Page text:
Using ArcTitan Cloud´s easy to navigate web portal, administrators can set retention periods per email type, set delegated access levels and monitor access via a comprehensive reporting suite. Our versatile cloud-based archiving solution is compatible with all operating systems, mail servers and email services, and scales up to 60,000 users without any loss of performance (Due to deduplicating data as it is indexed and stored, ArcTitan Cloud can search a database of thirty million emails in under a second).
Organizations with existing email archives can quickly and easily import email data from archiving and storage solutions such as MS Exchange, MSG, Google Apps, EML, and PST; and, as ArcTitan Cloud does not store emails in a proprietary format, data can be exported just as quickly and easily in a variety of formats via mandatory TLS protocols to ensure the integrity of email data both at rest and in transit.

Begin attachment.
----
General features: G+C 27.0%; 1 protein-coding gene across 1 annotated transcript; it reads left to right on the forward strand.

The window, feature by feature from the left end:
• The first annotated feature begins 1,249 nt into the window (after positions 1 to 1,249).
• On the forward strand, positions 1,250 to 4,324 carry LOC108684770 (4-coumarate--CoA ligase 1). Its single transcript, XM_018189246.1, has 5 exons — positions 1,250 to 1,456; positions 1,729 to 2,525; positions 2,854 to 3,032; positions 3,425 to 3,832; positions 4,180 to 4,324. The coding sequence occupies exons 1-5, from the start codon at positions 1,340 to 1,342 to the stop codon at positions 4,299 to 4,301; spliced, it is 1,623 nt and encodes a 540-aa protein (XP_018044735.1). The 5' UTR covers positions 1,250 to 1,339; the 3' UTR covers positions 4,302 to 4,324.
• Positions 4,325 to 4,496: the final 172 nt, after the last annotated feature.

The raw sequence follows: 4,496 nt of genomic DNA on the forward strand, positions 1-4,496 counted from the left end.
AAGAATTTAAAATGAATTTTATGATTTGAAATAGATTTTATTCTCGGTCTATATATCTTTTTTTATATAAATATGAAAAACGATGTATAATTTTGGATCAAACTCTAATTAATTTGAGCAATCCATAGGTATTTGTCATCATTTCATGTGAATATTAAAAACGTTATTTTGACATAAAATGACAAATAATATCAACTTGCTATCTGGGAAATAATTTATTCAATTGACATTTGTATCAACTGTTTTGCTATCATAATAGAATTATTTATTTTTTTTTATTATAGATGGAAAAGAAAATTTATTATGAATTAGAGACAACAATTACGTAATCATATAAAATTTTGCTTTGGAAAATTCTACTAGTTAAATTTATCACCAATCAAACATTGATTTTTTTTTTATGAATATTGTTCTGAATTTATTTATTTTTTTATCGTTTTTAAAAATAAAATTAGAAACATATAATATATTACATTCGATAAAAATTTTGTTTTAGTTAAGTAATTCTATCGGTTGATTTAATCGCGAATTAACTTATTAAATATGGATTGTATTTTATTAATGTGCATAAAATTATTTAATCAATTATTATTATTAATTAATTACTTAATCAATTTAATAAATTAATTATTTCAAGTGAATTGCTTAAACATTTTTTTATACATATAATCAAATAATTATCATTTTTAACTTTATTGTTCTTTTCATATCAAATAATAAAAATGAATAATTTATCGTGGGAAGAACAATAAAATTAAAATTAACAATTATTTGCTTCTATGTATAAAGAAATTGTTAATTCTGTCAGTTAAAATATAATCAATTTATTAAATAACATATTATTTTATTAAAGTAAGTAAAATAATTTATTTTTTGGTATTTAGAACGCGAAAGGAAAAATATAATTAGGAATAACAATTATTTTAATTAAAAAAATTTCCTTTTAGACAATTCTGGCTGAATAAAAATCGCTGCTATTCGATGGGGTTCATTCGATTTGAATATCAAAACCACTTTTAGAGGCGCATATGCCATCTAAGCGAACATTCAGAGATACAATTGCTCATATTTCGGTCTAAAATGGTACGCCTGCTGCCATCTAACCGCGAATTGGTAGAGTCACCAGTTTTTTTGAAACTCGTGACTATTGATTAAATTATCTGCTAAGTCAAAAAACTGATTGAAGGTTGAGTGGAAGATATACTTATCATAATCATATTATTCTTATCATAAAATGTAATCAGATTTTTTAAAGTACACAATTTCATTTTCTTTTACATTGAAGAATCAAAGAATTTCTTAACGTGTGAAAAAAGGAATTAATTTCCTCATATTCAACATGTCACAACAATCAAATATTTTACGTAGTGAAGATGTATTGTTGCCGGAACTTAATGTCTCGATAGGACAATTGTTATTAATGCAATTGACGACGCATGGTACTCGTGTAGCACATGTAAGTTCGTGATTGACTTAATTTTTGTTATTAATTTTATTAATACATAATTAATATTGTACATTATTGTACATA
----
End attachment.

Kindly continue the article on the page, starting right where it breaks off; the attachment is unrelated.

Try a Free Trial of ArcTitan Cloud
If your organization is in the process of compiling an email archiving policy – or has attempted to implement policies for archiving emails in the past, but not found an appropriate solution to make the policies effective – we invite you to try a free trial of ArcTitan Cloud for thirty days. This should give most organizations the opportunity to evaluate the merits of our cloud-based archiving solution and compare them against any other solutions they may have evaluated.
There are no set up costs associated with our free trial offer of ArcTitan Cloud, no data conversion costs and no contracts to sign. To find out more about our offer, or to discuss your archiving requirements with one of our Sales Technicians, do not hesitate to get in touch. Depending on your current archiving arrangements, you could be trialing a fully-enabled version of ArcTitan Cloud and achieve an effective email archiving strategy within fifteen minutes.